Are Old Pearls Worth Anything?
If you have pearls, you know they’re a beautiful and timeless piece of jewelry. They’re also a valuable heirloom that you can pass down to future generations. However, are old pearls worth anything?
They might not be worth much, especially if they’re worn and faded. They’re not a valuable investment like gold, platinum or silver pieces. They might not be of the highest quality, either.
A lot of old pearls end up as fakes or imitations. It’s important to know the difference so you can sell them for their value and avoid spending money on something that isn’t worth it.
Fake pearls are made of glass, ceramic or shell and they use paint to create a pearl-like luster and false iridescence. This makes them look real and can be used for costume jewelry or for a less expensive alternative to natural pearls.
The rumor that fake pearls will burn in an open flame is not true, but they can be damaged by fire in some way. If you hold the pearls in a flame for a few seconds, they might get blemishes or deformed drill holes that make it difficult to see the luster underneath.
It’s also possible for a pearl to turn yellow over time. This can happen with both natural and cultured pearls. If your pearls are turning yellow, you can try a few simple steps to revive their shine and luster.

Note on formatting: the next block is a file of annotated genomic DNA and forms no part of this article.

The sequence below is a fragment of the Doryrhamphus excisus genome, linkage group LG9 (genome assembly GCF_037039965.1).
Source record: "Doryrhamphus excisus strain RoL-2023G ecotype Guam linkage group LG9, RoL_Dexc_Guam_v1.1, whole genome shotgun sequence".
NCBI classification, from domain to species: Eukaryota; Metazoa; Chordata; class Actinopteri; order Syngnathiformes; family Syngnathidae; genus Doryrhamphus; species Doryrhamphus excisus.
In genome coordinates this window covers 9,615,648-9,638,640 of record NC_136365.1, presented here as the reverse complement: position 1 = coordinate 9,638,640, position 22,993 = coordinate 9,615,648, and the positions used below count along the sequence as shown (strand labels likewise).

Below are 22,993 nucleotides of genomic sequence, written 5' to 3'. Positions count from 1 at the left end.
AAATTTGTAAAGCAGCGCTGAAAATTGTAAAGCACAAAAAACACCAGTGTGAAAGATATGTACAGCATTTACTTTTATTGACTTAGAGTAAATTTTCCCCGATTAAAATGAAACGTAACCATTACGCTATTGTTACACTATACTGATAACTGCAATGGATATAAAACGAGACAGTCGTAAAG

Lusterquality is another important factor that determines the value of a pearl. The higher the luster, the more desirable it is.
Surfacequality is a less common factor but it’s one that can be very important in determining a pearl’s value. The more smooth and flawless the surface of a pearl is, the more it will be worth.
A reputable jeweler or gemologist can test a pearl’s luster for you to find out its actual luster quality. These experts can use special tools and techniques to see the luster of a pearl and tell if it is genuine.
They can also help you identify the type of pearl. Some types of pearls, such as Akoya and Tahitian pearls, are more valued for their luster than others.
Some other important factors that can determine a pearl’s value are its shape, size and color. These can vary greatly depending on where the pearl was sourced from and how long ago it was produced.
These factors are all governed by the law of supply and demand, which is how much the market will pay for certain types of pearls at any given time. If there aren’t enough supplies of high-quality pearls in a particular color, their value can go up dramatically.
It’s a good idea to get an appraisal before selling your pearls, but it can be a little costly. You’ll need to hire a GIA-certified appraiser who specializes in pearls and/or antique jewelry to assess the value of your piece.